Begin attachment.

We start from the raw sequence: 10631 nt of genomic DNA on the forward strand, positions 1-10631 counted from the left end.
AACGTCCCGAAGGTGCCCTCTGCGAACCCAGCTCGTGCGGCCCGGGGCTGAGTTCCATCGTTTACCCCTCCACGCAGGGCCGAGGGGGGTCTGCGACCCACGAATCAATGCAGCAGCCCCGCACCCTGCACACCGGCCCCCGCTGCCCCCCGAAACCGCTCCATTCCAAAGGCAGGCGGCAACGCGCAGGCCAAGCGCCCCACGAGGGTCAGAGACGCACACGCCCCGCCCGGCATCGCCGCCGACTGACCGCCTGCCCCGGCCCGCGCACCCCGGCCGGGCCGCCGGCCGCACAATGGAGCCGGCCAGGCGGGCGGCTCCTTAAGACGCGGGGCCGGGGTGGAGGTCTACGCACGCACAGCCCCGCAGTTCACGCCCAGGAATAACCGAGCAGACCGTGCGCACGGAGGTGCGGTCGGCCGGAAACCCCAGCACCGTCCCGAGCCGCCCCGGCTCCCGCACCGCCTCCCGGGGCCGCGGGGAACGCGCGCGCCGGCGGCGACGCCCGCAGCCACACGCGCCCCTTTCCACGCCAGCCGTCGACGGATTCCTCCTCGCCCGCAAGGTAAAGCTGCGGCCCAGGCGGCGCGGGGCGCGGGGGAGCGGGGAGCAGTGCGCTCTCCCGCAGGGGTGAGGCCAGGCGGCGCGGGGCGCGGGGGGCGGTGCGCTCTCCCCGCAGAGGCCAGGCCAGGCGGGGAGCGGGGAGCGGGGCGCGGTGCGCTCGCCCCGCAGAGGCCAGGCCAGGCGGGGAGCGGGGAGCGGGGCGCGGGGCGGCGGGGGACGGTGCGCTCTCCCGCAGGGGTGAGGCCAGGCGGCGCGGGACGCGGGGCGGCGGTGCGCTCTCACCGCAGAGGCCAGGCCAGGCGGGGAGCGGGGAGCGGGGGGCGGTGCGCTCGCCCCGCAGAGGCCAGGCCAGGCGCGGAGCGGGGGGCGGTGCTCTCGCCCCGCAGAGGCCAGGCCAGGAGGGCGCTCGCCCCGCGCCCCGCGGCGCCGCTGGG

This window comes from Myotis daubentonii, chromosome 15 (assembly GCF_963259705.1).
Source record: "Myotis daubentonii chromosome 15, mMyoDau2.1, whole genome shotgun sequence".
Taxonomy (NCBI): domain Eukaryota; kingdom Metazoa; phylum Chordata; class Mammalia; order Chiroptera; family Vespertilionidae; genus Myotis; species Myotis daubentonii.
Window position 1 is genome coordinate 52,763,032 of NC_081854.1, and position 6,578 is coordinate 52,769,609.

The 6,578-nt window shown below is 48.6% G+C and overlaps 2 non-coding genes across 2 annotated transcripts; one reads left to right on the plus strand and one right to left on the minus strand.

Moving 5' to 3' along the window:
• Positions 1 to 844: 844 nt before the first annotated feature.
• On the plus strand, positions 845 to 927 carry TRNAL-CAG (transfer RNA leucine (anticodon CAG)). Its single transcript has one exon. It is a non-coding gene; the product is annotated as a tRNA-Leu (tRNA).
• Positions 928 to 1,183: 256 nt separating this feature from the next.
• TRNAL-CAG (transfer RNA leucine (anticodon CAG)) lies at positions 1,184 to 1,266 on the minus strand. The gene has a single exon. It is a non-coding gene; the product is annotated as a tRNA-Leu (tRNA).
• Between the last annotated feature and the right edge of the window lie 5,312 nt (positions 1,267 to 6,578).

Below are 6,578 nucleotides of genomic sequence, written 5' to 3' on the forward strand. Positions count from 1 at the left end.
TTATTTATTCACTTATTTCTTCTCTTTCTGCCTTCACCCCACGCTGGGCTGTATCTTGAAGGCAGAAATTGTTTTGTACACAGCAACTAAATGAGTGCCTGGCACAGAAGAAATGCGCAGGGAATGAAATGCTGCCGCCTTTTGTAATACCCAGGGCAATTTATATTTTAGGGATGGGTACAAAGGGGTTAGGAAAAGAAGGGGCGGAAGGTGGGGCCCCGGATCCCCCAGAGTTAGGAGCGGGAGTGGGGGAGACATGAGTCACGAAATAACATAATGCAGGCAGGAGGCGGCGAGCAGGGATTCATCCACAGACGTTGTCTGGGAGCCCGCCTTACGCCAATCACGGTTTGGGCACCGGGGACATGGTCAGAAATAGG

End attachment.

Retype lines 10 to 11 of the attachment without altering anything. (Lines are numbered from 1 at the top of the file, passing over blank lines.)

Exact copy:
• On the plus strand, positions 845 to 927 carry TRNAL-CAG (transfer RNA leucine (anticodon CAG)). Its single transcript has one exon. It is a non-coding gene; the product is annotated as a tRNA-Leu (tRNA).
• Positions 928 to 1,183: 256 nt separating this feature from the next.